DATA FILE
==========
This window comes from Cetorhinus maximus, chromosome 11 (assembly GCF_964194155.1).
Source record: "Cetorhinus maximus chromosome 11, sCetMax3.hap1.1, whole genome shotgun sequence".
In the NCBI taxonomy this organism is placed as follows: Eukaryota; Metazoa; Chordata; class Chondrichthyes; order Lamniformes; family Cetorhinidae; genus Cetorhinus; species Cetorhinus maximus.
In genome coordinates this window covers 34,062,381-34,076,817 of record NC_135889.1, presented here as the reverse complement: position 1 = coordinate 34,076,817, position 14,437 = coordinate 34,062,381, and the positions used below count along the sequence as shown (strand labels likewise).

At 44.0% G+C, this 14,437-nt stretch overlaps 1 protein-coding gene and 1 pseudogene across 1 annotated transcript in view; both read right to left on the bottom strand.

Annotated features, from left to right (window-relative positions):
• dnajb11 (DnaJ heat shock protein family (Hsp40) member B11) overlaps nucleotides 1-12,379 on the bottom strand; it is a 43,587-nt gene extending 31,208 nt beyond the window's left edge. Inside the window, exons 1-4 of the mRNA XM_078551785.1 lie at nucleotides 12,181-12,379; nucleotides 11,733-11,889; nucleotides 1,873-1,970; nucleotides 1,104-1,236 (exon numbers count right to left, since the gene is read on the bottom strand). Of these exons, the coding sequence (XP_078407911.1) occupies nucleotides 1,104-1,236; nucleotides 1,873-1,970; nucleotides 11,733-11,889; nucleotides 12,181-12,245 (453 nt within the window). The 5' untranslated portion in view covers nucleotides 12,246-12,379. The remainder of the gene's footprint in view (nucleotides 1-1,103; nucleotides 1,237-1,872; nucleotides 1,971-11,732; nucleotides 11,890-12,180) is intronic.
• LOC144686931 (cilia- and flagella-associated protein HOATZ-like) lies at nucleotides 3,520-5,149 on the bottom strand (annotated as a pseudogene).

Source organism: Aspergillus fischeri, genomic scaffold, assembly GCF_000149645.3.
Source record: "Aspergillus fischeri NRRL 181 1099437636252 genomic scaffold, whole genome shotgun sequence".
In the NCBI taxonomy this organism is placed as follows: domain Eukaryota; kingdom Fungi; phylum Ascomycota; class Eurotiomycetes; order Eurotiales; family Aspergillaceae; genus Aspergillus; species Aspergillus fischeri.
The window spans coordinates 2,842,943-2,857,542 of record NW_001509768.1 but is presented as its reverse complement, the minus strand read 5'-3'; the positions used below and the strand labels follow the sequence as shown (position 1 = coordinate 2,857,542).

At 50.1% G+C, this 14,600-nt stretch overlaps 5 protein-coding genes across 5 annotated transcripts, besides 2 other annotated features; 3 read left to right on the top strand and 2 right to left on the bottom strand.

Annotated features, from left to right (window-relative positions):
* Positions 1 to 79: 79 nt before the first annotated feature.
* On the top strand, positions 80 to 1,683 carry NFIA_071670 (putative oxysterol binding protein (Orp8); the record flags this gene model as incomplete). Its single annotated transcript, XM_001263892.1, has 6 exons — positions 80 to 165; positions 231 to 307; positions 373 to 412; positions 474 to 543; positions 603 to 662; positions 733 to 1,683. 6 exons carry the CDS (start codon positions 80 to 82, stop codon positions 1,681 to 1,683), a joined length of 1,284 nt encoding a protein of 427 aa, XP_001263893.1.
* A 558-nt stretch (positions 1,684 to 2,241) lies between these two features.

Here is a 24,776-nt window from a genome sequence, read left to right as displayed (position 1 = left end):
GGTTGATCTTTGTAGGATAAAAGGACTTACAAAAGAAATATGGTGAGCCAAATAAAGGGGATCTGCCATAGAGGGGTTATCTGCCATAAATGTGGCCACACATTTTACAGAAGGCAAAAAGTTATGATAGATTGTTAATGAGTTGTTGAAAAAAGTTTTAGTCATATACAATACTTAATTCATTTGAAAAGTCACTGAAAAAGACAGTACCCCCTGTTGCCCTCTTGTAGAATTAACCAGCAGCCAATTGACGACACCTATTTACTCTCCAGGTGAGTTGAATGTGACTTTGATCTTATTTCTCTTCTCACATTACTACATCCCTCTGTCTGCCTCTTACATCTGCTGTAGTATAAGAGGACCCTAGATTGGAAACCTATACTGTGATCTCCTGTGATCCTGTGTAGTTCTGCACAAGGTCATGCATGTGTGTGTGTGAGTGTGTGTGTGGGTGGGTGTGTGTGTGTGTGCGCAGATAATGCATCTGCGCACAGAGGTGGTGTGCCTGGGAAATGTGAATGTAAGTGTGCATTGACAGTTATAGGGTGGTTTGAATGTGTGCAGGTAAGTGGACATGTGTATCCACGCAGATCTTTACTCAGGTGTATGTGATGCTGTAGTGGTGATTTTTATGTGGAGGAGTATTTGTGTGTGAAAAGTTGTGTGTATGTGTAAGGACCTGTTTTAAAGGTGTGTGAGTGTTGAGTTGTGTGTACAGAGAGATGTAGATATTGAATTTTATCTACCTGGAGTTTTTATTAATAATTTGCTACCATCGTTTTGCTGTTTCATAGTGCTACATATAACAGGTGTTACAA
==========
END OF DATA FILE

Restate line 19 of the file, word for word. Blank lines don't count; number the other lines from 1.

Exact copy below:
GGTTGATCTTTGTAGGATAAAAGGACTTACAAAAGAAATATGGTGAGCCAAATAAAGGGGATCTGCCATAGAGGGGTTATCTGCCATAAATGTGGCCACACATTTTACAGAAGGCAAAAAGTTATGATAGATTGTTAATGAGTTGTTGAAAAAAGTTTTAGTCATATACAATACTTAATTCATTTGAAAAGTCACTGAAAAAGACAGTACCCCCTGTTGCCCTCTTGTAGAATTAACCAGCAGCCAATTGACGACACCTATTTACTCTCCAGGTGAGTTGAATGTGACTTTGATCTTATTTCTCTTCTCACATTACTACATCCCTCTGTCTGCCTCTTACATCTGCTGTAGTATAAGAGGACCCTAGATTGGAAACCTATACTGTGATCTCCTGTGATCCTGTGTAGTTCTGCACAAGGTCATGCATGTGTGTGTGTGAGTGTGTGTGTGGGTGGGTGTGTGTGTGTGTGCGCAGATAATGCATCTGCGCACAGAGGTGGTGTGCCTGGGAAATGTGAATGTAAGTGTGCATTGACAGTTATAGGGTGGTTTGAATGTGTGCAGGTAAGTGGACATGTGTATCCACGCAGATCTTTACTCAGGTGTATGTGATGCTGTAGTGGTGATTTTTATGTGGAGGAGTATTTGTGTGTGAAAAGTTGTGTGTATGTGTAAGGACCTGTTTTAAAGGTGTGTGAGTGTTGAGTTGTGTGTACAGAGAGATGTAGATATTGAATTTTATCTACCTGGAGTTTTTATTAATAATTTGCTACCATCGTTTTGCTGTTTCATAGTGCTACATATAACAGGTGTTACAA